Tuesday, July 11, 2017

Church of England Speculates

In Wellesbourne, Warwickshire, near Stratford-upon-Avon, the diocese of Coventry of the Church of England, plans to sell the town's allotments to a developer for housing.

The allotments, tended by 97 gardeners, were established in 1841 and are described by enthusiasts as one of the most historically important plots in Britain. The National Agricultural Labourers Union was formed in the village in 1872, becoming one of the first recognised farming unions. The allotments have hosted BBC Radio 4’s Gardeners’ Question Time and boast their own shop, selling gardening gloves, canes and fertiliser. Members claim the plot produces enough vegetables and fruit to feed more than a 10th of Wellesbourne’s 7,000-strong population.

The Church of England has 105,000 acres. Its property holdings were valued at just under £2bn at the end of 2015, almost a third of the £6.7bn it owned in assets. Last year, the church sold £17m worth of its “strategic land portfolio”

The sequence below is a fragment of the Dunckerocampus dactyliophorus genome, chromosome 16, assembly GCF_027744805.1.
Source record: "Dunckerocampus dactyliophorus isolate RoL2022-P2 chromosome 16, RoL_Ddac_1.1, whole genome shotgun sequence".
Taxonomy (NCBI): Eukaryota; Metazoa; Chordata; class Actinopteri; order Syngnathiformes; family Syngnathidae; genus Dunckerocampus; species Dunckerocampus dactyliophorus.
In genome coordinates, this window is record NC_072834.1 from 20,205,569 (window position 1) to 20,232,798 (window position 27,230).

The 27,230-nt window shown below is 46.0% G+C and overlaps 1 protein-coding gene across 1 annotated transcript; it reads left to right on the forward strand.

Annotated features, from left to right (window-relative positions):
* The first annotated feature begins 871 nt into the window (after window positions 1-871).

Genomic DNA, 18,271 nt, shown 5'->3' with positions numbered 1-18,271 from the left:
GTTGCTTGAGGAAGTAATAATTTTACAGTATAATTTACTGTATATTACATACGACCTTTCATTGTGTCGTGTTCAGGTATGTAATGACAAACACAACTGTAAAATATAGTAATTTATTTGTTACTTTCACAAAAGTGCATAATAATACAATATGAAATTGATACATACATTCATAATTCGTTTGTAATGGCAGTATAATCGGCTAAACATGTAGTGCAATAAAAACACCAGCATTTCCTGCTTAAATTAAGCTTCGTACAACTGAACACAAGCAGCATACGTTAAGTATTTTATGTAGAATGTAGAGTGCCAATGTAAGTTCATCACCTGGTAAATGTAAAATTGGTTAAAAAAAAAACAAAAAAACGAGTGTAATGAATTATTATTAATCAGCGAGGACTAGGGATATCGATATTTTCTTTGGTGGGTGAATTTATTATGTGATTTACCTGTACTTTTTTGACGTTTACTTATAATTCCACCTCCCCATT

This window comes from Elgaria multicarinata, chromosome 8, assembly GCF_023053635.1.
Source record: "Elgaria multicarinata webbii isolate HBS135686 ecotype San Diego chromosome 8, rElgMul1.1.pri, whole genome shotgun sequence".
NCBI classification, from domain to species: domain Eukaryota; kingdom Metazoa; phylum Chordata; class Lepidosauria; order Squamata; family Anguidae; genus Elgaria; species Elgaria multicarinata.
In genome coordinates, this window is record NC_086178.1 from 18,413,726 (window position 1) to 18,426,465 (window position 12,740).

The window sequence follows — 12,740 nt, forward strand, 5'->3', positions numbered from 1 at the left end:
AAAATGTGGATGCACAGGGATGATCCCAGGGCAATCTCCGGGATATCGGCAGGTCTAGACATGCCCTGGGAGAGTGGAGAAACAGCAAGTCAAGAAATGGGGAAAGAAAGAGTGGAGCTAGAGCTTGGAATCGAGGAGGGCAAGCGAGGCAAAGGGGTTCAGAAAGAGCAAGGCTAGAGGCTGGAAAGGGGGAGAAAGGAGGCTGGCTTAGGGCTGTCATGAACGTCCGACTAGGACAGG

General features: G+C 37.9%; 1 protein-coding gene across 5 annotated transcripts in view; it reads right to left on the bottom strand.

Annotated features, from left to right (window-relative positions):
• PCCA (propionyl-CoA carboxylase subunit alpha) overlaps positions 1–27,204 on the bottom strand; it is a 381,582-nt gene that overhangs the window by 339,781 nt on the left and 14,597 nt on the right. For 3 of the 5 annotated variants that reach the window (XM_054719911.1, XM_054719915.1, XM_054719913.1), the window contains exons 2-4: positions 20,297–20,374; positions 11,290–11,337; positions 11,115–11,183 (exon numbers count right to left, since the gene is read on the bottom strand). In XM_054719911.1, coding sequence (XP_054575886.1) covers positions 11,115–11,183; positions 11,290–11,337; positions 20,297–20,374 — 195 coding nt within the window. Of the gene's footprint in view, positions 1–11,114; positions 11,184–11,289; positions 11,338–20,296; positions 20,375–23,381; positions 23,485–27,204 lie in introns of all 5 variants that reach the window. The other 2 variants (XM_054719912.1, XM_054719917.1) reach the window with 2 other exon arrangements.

130 villagers attended a recent parish council meeting to express concern at the plans. The majority of the anger was directed at the diocese, which has been accused of entering into secret talks to build 50 homes on the land without consulting the allotment association.

Nesli Knight explains, “At school, my son is being told how important harvesting is, looking after plants and the environment – and then they do this? For me, it’s all greed,” she said.

Marx in the Preface to the first edition of Capital, wrote that the Church of England would “more readily pardon an attack on 38 of its 39 articles than on 1/39 of its income”.  Article 38 says that “the riches and goods of Christians are not common, as touching the right, title, and possession of the same, as certain Anabaptists do falsely boast . . .”

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